There'd be nine green bottles hanging on the wall . . ."

However, in September, 1998, a French scholar, Pierre d'Ouidlede, announced the discovery of a page of poetry manuscript, apparently dating from the late 14th century, containing what seems to be an early version. Allowing for changes in language between the Chaucerian age and our own, the scheme of the song seems unmistakably the same:

"Syxthene boetell gryne
Yhangen, Yhangen
Yhangen, Yhangen
Syxthene boetell gryne
Doonfal won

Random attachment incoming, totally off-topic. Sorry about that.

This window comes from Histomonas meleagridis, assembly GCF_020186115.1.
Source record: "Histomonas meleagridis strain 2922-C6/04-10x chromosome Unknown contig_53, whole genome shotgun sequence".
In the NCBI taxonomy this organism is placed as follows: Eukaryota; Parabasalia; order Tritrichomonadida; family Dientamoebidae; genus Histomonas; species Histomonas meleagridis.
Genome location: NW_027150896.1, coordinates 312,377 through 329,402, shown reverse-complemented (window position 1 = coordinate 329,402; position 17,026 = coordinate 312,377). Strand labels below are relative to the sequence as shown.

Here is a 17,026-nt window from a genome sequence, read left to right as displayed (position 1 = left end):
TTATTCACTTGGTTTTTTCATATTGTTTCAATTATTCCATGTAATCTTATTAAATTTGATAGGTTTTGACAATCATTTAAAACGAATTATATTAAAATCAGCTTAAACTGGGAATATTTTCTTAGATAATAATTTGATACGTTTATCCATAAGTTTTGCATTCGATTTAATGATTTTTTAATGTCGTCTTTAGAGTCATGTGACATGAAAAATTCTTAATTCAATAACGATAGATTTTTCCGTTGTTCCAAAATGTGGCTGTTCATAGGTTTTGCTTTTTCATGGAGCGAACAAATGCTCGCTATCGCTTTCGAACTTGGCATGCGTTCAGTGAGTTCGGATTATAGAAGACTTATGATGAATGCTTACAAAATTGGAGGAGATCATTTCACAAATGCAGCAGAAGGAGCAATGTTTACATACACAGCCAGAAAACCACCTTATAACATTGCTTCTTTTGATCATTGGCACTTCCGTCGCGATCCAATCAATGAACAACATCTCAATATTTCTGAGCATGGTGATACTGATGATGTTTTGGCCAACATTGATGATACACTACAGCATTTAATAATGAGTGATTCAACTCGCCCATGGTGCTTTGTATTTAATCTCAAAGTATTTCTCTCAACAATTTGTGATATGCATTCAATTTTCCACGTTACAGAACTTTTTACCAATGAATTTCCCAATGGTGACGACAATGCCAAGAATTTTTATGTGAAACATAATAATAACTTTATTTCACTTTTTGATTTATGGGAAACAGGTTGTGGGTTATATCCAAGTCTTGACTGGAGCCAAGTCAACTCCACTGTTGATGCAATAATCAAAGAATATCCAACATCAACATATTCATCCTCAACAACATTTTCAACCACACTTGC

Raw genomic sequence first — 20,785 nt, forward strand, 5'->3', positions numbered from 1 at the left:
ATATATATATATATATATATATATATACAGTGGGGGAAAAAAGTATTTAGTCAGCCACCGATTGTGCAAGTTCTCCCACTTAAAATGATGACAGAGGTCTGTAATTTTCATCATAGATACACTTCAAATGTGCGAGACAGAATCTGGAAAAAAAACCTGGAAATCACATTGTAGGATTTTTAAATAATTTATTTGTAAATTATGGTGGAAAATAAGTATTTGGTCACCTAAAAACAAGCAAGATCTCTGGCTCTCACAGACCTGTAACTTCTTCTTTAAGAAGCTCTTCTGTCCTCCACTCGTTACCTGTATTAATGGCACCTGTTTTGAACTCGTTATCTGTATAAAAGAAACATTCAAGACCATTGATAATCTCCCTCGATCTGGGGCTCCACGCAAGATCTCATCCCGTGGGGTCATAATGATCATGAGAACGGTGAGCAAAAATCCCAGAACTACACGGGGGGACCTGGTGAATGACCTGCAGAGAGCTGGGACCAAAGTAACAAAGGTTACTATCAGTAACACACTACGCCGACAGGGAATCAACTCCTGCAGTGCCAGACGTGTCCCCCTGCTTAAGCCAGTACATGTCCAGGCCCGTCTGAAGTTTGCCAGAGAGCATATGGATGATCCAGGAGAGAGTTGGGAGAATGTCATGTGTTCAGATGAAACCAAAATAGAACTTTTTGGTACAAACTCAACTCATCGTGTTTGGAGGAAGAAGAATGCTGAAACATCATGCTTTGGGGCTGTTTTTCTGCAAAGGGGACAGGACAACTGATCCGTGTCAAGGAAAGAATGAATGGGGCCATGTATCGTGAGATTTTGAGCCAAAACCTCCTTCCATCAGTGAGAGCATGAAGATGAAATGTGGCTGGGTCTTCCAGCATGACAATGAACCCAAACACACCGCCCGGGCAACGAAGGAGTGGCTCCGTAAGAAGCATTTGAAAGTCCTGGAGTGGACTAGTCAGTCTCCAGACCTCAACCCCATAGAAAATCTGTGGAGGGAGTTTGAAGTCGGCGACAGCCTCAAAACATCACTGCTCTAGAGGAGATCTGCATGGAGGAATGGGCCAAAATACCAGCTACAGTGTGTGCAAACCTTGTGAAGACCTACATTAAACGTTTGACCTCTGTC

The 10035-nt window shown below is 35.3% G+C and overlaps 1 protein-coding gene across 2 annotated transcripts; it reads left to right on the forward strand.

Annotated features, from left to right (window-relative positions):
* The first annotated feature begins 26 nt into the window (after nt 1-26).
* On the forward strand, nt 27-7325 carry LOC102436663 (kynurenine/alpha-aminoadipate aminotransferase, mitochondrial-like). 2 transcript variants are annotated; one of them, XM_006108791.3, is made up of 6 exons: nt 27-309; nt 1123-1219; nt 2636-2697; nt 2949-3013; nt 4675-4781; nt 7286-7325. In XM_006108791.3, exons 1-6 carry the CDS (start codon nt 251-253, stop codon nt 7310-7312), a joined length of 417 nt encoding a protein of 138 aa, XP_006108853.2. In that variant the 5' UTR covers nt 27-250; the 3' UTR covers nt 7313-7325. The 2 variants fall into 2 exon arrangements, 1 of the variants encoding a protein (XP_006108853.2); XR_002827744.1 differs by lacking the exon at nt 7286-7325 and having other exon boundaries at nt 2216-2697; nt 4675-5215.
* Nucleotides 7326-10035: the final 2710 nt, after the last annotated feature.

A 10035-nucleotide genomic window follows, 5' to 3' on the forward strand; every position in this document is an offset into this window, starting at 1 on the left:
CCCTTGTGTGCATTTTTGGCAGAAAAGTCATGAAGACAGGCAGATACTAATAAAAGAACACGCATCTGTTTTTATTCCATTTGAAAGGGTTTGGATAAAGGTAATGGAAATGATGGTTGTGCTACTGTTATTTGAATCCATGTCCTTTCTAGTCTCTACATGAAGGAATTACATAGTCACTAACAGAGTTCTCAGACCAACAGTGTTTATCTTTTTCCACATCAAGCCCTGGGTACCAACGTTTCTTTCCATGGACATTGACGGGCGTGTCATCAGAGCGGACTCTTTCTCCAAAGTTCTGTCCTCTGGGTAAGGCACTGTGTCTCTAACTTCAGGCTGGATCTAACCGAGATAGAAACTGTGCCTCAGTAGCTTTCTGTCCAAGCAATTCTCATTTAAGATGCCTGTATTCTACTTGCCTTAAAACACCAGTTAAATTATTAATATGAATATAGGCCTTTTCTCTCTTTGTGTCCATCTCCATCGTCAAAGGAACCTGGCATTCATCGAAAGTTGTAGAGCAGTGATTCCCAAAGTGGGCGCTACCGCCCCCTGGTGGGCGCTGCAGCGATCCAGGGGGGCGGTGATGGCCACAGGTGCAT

Syxthene boetell gryne
Yhangen, Yhangen
An . . ."

Frustratingly, the manuscript breaks off at that point. Nevertheless, musicologists were immediately abuzz at discovering that one of the best-known songs in the English language was some five centuries older than previously thought.

Speaking on the highbrow BBC Radio 3 in November, 1998, Prof. Peter Muddelwheat of the University of Thatcham in southern England declared: "It may be one of our silliest songs, but it is sublimely silly, and I personally am thrilled to think of the like of Chaucer's pilgrims passing the time [by singing it] . . . Obviously there were verses between this and [the verse beginning] 'Ten green bottles' . . . and the unlikelihood that it would have started at a random number such as 16 strongly suggests there are other verses out there waiting to be found."